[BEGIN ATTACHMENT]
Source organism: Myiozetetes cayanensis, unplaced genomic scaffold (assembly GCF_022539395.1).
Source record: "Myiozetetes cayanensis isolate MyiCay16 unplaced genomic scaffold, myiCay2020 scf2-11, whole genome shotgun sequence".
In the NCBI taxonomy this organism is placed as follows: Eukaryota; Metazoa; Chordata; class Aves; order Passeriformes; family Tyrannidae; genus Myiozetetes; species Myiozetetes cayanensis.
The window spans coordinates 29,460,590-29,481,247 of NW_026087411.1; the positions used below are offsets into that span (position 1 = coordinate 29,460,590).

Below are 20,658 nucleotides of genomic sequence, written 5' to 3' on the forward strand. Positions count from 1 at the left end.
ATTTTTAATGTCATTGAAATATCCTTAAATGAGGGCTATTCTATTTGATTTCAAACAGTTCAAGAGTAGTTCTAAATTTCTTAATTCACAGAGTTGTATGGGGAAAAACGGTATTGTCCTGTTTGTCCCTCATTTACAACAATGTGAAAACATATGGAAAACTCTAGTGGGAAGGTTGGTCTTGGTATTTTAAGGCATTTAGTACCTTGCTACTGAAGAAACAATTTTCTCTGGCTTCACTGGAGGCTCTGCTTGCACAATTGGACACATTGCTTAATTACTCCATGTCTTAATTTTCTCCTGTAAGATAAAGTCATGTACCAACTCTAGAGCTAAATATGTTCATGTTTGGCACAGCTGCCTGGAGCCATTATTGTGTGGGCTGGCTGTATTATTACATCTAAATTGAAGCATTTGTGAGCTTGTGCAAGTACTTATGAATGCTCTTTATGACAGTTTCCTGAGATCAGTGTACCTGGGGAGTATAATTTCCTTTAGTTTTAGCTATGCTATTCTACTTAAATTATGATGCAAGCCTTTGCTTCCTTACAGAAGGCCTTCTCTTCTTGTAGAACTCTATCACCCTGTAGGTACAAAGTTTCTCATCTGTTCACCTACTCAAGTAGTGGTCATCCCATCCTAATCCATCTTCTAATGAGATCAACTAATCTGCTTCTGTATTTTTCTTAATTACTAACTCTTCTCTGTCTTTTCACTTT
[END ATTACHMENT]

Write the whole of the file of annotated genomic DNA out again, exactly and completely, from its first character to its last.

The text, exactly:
Source organism: Myiozetetes cayanensis, unplaced genomic scaffold (assembly GCF_022539395.1).
Source record: "Myiozetetes cayanensis isolate MyiCay16 unplaced genomic scaffold, myiCay2020 scf2-11, whole genome shotgun sequence".
In the NCBI taxonomy this organism is placed as follows: Eukaryota; Metazoa; Chordata; class Aves; order Passeriformes; family Tyrannidae; genus Myiozetetes; species Myiozetetes cayanensis.
The window spans coordinates 29,460,590-29,481,247 of NW_026087411.1; the positions used below are offsets into that span (position 1 = coordinate 29,460,590).

Below are 20,658 nucleotides of genomic sequence, written 5' to 3' on the forward strand. Positions count from 1 at the left end.
ATTTTTAATGTCATTGAAATATCCTTAAATGAGGGCTATTCTATTTGATTTCAAACAGTTCAAGAGTAGTTCTAAATTTCTTAATTCACAGAGTTGTATGGGGAAAAACGGTATTGTCCTGTTTGTCCCTCATTTACAACAATGTGAAAACATATGGAAAACTCTAGTGGGAAGGTTGGTCTTGGTATTTTAAGGCATTTAGTACCTTGCTACTGAAGAAACAATTTTCTCTGGCTTCACTGGAGGCTCTGCTTGCACAATTGGACACATTGCTTAATTACTCCATGTCTTAATTTTCTCCTGTAAGATAAAGTCATGTACCAACTCTAGAGCTAAATATGTTCATGTTTGGCACAGCTGCCTGGAGCCATTATTGTGTGGGCTGGCTGTATTATTACATCTAAATTGAAGCATTTGTGAGCTTGTGCAAGTACTTATGAATGCTCTTTATGACAGTTTCCTGAGATCAGTGTACCTGGGGAGTATAATTTCCTTTAGTTTTAGCTATGCTATTCTACTTAAATTATGATGCAAGCCTTTGCTTCCTTACAGAAGGCCTTCTCTTCTTGTAGAACTCTATCACCCTGTAGGTACAAAGTTTCTCATCTGTTCACCTACTCAAGTAGTGGTCATCCCATCCTAATCCATCTTCTAATGAGATCAACTAATCTGCTTCTGTATTTTTCTTAATTACTAACTCTTCTCTGTCTTTTCACTTT